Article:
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Cancer Immunology, Immunotherapy

, Volume 68, Issue 12, pp 2041–2054 | Cite as

PD-1+ TIGIT+ CD8+ T cells are associated with pathogenesis and progression of patients with hepatitis B virus-related hepatocellular carcinoma

  • Xiaoli Liu
  • Mengge Li
  • Xinhui Wang
  • Zhibo Dang
  • Yuyong Jiang
  • Xianbo Wang
  • Yaxian KongEmail author
  • Zhiyun YangEmail author
Original Article

Abstract

Hepatitis B virus-associated hepatocellular carcinoma (HBV-HCC) is usually considered an inflammation-related cancer associated with chronic inflammation triggered by exposure to HBV and tumor antigens. T-cell exhaustion is implicated in immunosuppression of chronic infections and tumors. Although immunotherapies that enhance immune responses by targeting programmed cell death-1(PD-1)/PD-L1 are being applied to malignancies, these treatments have shown limited response rates, suggesting that additional inhibitory receptors are also involved in T-cell exhaustion and tumor outcome. Here, we analyzed peripheral blood samples and found that coexpression of PD-1 and T-cell immunoglobulin and immunoreceptor tyrosine-based inhibitory motif (ITIM) domain (TIGIT) was significantly upregulated on CD4+ and CD8+ T cells from patients with HBV-HCC compared with those from patients with chronic HBV or HBV-liver cirrhosis. Additionally, PD-1+ TIGIT+ CD8+ T-cell populations were elevated in patients with advanced stage and progressed HBV-HCC. Importantly, PD-1+ TIGIT+ CD8+ T-cell populations were negatively correlated with overall survival rate and progression-free survival rates. Moreover, we showed that PD-1+ TIGIT+ CD8+ T cells exhibit features of exhausted T cells, as manifested by excessive activation, high expression of other inhibitory receptors, high susceptibility to apoptosis, decreased capacity for cytokine secretion, and patterns of transcription factor expression consistent with exhaustion. In conclusion, PD-1+ TIGIT+ CD8+ T-cell populations are associated with accelerated disease progression and poor outcomes in HBV-HCC, which might not only have important clinical implications for prognosis but also provide a rationale for new targets in immunotherapy.

Keywords

TIGIT Programmed cell death-1 Prognosis HCC Coexpression 

Abbreviations

AFP

α-Fetoprotein

ALB

Albumin

ALT

Alanine aminotransferase

AUROC

Area under the receiver-operating characteristic

BCLC

Barcelona clinic liver cancer

BTLA

B- and T-lymphocyte attenuator

CHB

Chronic hepatitis B virus infection

CTLA-4

Cytotoxic T-lymphocyte antigen 4

Eomes

Eomesodermin

FITC

Fluorescein isothiocyanate

HBeAg

Hepatitis B e antigen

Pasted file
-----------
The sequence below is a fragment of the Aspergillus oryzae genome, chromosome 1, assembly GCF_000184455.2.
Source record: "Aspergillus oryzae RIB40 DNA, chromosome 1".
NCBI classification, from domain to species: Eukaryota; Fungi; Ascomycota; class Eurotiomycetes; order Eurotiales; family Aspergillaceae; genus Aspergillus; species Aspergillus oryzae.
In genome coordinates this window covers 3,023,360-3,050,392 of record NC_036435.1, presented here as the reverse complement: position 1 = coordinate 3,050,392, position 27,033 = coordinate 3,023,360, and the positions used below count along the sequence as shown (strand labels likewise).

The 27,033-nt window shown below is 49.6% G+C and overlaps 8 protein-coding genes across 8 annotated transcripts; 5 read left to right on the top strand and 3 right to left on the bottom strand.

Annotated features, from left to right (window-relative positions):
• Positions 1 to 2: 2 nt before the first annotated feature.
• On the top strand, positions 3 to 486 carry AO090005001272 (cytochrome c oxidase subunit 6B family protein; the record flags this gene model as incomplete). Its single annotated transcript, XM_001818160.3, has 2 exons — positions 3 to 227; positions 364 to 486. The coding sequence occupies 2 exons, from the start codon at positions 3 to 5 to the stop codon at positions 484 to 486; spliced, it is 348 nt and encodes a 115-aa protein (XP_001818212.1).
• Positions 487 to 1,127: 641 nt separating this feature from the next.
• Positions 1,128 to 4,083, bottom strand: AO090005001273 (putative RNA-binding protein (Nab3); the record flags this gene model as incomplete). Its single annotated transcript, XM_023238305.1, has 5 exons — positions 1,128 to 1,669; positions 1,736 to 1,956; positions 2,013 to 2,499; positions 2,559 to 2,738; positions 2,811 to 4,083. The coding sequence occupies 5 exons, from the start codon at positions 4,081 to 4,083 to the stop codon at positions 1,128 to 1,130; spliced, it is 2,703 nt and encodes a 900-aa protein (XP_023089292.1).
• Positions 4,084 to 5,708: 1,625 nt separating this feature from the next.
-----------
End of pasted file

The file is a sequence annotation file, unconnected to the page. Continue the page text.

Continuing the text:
HBV-HCC

Hepatitis B virus-associated hepatocellular carcinoma

HCV

Hepatitis C virus

HIV

Human immunodeficiency virus

HR

Hazard ratio

IFN-γ

Interferon gamma

LAG-3

Lymphocyte-activation gene 3

LC

Liver cirrhosis

MELD

Model for end-stage liver disease

NLR

Neutrophil–lymphocyte ratio

NK

Natural killer cells

OS

Overall survival

PBMC

Peripheral blood mononuclear cell

PD-1

Programmed cell death-1

PD-L1

Programmed death-ligand 1

PFS

Progression-free survival

TBIL

Total bilirubin

TCM

Central memory T cells

TEM

Effector memory T cells

TEMRA

Terminally differentiated effector T cells

TIGIT

T-cell immunoglobulin and immunoreceptor tyrosine-based inhibitory motif (ITIM) domain

TILs

Tumor-infiltrating lymphocytes

TIM-3

T-cell immunoglobulin domain and mucin domain 3

TNF-α

Tumor necrosis factor

Notes

Acknowledgements

We would like to thank Lihua Yu and Dongdong Zhou for their assistance with the follow-up of survival information in HBV-HCC patients.

Author contributions

ZY and YK designed the study; XL and YK performed experiments and wrote the manuscript; ML, XW, and ZD provided patient material and performed experiments; YJ and XW were responsible for the interpretation of data and revision of the manuscript.

Funding

This work was supported by Application of Clinical Features of Capital City of Science and Technology Commission (No. Z171100001017082); the Fund for Beijing Science & Technology Development of TCM (No. JJ2016-14); the Fund of Special research of TCM in Capital City (17ZY02), the National Key Sci-Tech Special Project of China (No. 2018ZX10302207).

Compliance with ethical standards

Conflict of interest

The authors declare that they have no conflict of interests.

Ethics approval and consent standards

The study was approved by the ethics committee of Beijing Ditan Hospital, Capital Medical University (2016-1-28).

Informed consent

Each patient and healthy donors signed an informed consent. They all agreed to use their specimens and clinical information for this research.

Supplementary material

262_2019_2426_MOESM1_ESM.pdf (8.6 mb)
Supplementary material 1 (PDF 8804 kb)

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Copyright information

© Springer-Verlag GmbH Germany, part of Springer Nature 2019

Authors and Affiliations

  • Xiaoli Liu
    • 1
  • Mengge Li
    • 2
  • Xinhui Wang
    • 1
  • Zhibo Dang
    • 1
  • Yuyong Jiang
    • 1
  • Xianbo Wang
    • 1
  • Yaxian Kong
    • 3
    Email author
  • Zhiyun Yang
    • 1
    Email author
  1. 1.Center for Integrative Medicine, Beijing Ditan HospitalCapital Medical UniversityBeijingPeople’s Republic of China
  2. 2.Department of hepatobiliary spleen and stomachHenan Province of TCMZhengzhouPeople’s Republic of China
  3. 3.Beijing Key Laboratory of Emerging Infectious Diseases, Institute of Infectious Diseases, Beijing Ditan HospitalCapital Medical UniversityBeijingPeople’s Republic of China

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